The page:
When to Get New Gear

I'm a gearhead. I love talking about new plugins, hardware, the best mic for what kind of job, and the argument of old vs. new when it comes to AKG C414/C12 models (I write as I eagerly await my new AKG C414). So when it comes to figuring out what hot new item I need to improve my sound, I'm all about research, trying things out, and consulting with my fellow engineers Dave and Mike. There are different thresholds of gear when it comes to voiceover, and I'd like to try to map those out today.

Your Phone (Or a Tape Recorder)

Obviously, at the very least you need something to capture the sound of your voice, record it, and spit it back out to you. A simple tape recorder will do this (or, to update this past 1995, an iPhone can do this). I recommend, if you're at the very outset, starting there. Record yourself, listen back to your voice, and practice. Show people your recordings and get feedback. The performance is by far the most important link in the chain, so make sure you have chops before investing any further.

USB Mics and Laptops

Next would be the increasingly popular laptop and USB mic combo. It's likely you already have a computer with USB ports, so you only have to invest in one thing. But now that you have a mic, you're invited to the world of arguing over what sounds better. It's the first step into an endless journey of compressors, EQ's, condenser and dynamic mics, and much, much more.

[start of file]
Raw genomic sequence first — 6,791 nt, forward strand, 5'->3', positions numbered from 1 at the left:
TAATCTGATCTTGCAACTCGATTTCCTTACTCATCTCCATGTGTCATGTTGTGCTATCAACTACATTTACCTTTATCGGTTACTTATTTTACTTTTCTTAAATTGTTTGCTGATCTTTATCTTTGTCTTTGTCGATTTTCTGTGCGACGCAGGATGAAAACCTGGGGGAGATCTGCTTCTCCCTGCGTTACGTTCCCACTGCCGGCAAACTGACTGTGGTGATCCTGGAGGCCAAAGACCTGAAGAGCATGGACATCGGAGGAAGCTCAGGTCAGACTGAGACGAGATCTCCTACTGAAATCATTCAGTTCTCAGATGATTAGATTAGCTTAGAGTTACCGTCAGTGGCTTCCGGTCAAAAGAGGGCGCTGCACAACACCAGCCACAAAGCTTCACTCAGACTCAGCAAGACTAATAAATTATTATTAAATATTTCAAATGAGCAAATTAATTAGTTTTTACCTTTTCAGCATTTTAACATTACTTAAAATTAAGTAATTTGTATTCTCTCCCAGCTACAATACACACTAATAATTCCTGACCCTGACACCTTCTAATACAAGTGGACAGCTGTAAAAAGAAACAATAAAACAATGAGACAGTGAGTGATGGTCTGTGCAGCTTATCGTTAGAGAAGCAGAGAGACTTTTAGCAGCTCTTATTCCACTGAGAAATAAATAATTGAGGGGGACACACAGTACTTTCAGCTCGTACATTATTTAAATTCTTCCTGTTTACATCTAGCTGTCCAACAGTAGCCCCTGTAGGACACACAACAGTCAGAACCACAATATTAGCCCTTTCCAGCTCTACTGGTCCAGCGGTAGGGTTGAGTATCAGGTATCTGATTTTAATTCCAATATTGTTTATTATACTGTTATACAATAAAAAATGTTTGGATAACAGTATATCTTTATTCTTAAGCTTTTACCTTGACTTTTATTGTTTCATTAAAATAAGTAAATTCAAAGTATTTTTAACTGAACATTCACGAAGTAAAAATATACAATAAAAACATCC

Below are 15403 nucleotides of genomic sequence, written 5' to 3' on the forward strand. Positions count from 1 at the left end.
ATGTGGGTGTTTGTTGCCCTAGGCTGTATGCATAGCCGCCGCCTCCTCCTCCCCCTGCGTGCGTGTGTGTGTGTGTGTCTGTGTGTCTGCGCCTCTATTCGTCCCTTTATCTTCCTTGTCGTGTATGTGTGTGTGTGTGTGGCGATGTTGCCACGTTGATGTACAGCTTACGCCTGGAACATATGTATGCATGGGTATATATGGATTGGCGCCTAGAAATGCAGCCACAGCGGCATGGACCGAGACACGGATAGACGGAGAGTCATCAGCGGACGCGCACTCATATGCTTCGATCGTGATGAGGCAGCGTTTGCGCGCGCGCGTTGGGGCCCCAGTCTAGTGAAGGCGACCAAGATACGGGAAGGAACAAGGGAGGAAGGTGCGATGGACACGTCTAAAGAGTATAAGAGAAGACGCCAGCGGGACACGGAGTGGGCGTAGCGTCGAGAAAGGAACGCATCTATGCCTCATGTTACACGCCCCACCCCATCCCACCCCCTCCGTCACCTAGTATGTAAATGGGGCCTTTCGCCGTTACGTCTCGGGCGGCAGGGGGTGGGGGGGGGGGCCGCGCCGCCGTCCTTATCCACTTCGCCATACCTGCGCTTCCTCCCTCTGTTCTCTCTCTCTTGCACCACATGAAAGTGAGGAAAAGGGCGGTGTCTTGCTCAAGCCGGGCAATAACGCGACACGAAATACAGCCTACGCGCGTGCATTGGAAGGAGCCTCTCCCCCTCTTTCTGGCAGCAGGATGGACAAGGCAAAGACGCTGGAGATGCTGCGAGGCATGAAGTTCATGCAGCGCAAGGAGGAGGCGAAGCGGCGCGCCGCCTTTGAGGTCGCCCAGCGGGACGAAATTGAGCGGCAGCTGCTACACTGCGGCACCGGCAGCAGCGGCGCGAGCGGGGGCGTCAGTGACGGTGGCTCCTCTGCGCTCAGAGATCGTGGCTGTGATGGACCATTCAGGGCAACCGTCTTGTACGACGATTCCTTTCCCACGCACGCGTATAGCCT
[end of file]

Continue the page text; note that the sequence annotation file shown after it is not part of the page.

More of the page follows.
In other words, on to the fun stuff. A USB mic like the Blue Yeti will make it so you can work. You can get a free DAW like Reaper or Audacity, make tracks, and send them to clients. In essence, that's all you really need, at least at first. Coming from a music and engineering background, I came into VO with the bug for better stuff. At the studio at which I interned, I got to play with the Neumann U87, the AKG C414, the Blue, and a host of great preamps and plugins. I saw firsthand what a difference hardware compressors and EQ can make over plugins, and why things like authentic tape emulators are so hotly sought after.

There's a legacy of sound to live up to, and a USB mic and some plugins aren't going to cut muster.

Down the Rabbit Hole

When you get to the point where you want to be able to dial in very authentic tones, or expand your abilities to audio production, it's time to get the ole wallet out and make friends with places like Craig's List and Sweetwater.

At this point, the sky's the limit. There are a handful of classic mic choices. The Neumann U87 is a near ubiquitous choice for smooth, clear, authentically replicated male and female vocals. There's the AKG C414, the son of the legendary C12, which is widely used in broadcast and audio production. Other mics in more modest price ranges include the Shure SM7B, which can take a beating and half, the Audio Technica 4050 Broadcast, and Sennheiser's MD 421 II. These are a few mics I've used over the years and ones I recommend trying out. There's something worth using in every budget bracket, you just need to do your research.

Currently, my setup is an Apogee AD-8000 AD/DA converter, two API VP-26 class-A preamps, Cubase Artist 7, and my trusty new AKG C414 XLS. This is in addition to a ton of plugins that I go through different rotations with, but I can definitely recommend Waves' SSL and L series compressor plugins. I'm already planning on my next big purchase, which will be a 500-series compressor/EQ with tape emulation, made by the people who made my favorite compressor in the world, the Distressor. The hard part is just waiting until I can justify another gear investment into my business. But hey, you feed the monkey, the monkey feeds you, as the old saying goes.